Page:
Yet others argue that this is the only country in the world that uses 1080 for pest control. If memory serves, some countries, the United States included, don't use it because it would kill native mammals, which of course we in New Zealand do not have.

The argument that 1080 kills, in a grossly inhumane manner, species such as dogs, cattle and deer also makes a regular appearance, although keeping domestic animals out of its reach should not be difficult, assuming the pellets are dropped precisely where they are intended to go.

Whatever the rights and wrongs of 1080, those who provide a platform for the various schools of thought still come under fire. A recent Northland Age story based on claims that opposition to the continued use of the poison was gathering momentum attracted a spirited response from the pro-1080 brigade pointing to a lack of balance.

Last week's riposte from Mr Baigent-Mercer attracted an even more vitriolic response from opponents.

Even the arresting of a couple of dozen Northlanders who are allegedly involved in dealing methamphetamine, and to a lesser degree cannabis, was not universally applauded. Some pointed out that those arrested were the smallest of fish, when the real criminals are those who manufacture or import the drug. Gangs, which were merely the distributors, were, according to this logic, unfairly getting a bad name.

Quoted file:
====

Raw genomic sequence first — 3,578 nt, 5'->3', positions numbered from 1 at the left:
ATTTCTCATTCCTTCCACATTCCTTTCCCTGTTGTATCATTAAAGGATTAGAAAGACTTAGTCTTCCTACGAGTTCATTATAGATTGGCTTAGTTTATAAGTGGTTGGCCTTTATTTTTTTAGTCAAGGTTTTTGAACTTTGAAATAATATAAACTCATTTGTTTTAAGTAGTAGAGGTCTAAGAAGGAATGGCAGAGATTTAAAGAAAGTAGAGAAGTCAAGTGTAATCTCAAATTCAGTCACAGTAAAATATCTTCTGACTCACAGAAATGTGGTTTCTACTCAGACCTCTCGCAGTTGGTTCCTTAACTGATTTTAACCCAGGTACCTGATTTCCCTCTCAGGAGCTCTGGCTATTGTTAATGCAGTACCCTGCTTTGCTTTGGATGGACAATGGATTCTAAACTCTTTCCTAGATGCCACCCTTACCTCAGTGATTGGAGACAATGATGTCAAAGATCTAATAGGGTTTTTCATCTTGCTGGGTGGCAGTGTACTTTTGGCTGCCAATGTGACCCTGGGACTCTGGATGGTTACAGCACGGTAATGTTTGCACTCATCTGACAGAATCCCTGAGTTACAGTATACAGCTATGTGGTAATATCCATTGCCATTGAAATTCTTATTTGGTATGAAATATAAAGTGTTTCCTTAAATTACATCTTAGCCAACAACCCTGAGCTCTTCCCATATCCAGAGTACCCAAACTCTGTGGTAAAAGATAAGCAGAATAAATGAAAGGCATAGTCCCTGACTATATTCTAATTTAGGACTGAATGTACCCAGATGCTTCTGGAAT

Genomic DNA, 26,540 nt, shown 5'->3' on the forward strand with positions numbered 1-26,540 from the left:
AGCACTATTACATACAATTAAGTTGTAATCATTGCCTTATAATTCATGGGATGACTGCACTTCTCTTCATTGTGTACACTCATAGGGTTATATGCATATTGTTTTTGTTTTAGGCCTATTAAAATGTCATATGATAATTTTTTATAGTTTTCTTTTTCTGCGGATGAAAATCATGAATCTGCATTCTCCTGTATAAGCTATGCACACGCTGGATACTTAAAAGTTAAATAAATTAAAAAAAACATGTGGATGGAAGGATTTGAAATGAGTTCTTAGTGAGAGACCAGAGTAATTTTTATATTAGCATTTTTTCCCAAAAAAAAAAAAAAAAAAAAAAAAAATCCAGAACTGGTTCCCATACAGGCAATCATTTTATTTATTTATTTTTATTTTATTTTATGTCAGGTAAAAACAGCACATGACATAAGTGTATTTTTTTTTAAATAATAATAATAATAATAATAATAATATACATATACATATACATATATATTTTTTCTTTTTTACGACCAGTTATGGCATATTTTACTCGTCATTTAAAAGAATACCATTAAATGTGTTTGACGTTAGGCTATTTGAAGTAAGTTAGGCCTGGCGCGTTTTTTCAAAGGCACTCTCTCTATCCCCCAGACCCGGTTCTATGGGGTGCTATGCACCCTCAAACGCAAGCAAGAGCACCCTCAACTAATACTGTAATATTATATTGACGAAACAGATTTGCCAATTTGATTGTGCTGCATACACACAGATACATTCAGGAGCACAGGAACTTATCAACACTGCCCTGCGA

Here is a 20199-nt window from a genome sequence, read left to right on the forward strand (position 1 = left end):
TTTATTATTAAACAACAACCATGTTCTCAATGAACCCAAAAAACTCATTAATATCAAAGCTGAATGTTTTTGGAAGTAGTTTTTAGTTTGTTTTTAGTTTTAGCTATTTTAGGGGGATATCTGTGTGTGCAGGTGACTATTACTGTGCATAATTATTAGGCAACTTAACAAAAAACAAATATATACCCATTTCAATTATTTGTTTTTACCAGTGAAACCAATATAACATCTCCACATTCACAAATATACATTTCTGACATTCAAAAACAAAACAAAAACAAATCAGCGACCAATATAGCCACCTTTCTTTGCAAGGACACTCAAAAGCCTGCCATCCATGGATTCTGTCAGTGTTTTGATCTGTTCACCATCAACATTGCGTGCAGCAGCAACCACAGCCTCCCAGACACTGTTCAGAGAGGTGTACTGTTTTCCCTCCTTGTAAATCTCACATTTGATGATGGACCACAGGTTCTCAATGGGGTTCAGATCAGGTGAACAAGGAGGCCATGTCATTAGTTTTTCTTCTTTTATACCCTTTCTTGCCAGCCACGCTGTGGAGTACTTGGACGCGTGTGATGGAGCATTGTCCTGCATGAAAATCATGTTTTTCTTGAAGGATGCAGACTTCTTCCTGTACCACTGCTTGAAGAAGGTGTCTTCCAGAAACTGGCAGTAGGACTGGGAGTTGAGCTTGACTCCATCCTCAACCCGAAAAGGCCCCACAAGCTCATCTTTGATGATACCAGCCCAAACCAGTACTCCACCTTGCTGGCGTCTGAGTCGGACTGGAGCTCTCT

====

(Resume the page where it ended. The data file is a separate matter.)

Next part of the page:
Some, encouragingly, praised the police, but others argued that drugs (presumably excluding metham-phetamine), should be legalised and regulated, yet others describing the result of Operation Ghost as less than a drop in the ocean.

Then there was the video of a low-speed police pursuit around the rocks at Te Kohanga, where the quarry got away. Some saw the incident as funny, others not, but there were also those who saw it as a waste of their money. Not so.

The vehicle came to attention because of its perceived unroadworthiness, which is never a bad reason to pull someone over. The fact that the driver refused to stop, and went to such lengths to avoid being forced to do so, must have raised all sorts of suspicions. The police officer would have been failing in his duty had he not pursued the vehicle, and does not deserve criticism.

Had his vehicle not been disabled he would no doubt have got his man; at least he got the car, which is now presumably decommissioned, rendering the roads a little safer for the rest of us.